Bag for cinchona bark, Peru, 1777-1785
Known as a seron in its native Peru, South America, this rawhide bag was used to store and carry cinchona bark. For centuries, local people had chewed or ground up the bark as a treatment for fevers and malaria. As the European powers began to expand both their trade routes and empires, cinchona became a highly important commodity. In the early 1800s, quinine, the primary anti-malarial component of cinchona, was first isolated, allowing the production of more effective drugs to combat the disease. The bag was originally collected by the expedition of Hipolito Ruiz Lopez and Antonio Pavon y Jimienz, which was sent to Peru in 1777 by the Spanish monarch Charles III to explore the region. The bag was later presented to the Wellcome collections by Alfonso XIII, King of Spain (1886-1941), in 1930.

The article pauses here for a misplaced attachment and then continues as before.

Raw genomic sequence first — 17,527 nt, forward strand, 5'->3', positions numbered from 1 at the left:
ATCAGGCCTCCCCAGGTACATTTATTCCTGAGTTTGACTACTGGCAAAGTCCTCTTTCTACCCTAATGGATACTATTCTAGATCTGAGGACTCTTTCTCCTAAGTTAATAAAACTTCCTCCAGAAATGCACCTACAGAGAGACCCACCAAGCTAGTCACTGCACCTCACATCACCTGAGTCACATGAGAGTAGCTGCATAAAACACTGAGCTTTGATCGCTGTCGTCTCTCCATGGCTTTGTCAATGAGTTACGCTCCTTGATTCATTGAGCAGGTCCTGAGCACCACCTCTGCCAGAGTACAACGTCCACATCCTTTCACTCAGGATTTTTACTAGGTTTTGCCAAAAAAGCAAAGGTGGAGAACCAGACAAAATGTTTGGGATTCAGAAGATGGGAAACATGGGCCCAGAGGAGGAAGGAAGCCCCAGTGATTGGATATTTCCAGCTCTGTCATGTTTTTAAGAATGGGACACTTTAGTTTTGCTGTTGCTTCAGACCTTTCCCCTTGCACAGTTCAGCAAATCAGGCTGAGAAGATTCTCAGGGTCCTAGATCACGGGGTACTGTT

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Parasitic disease transmitted by certain kinds of mosquito. Malaria is characterized by fever and enlargement of the spleen. Each year, there are approximately 515 million cases of malaria, killing between one and three million people.
Glossary: bag - container
The dried bark of any of the Cinchona trees. Used to stimulate the appetite, prevent bleeding and, in the past, to treat malaria.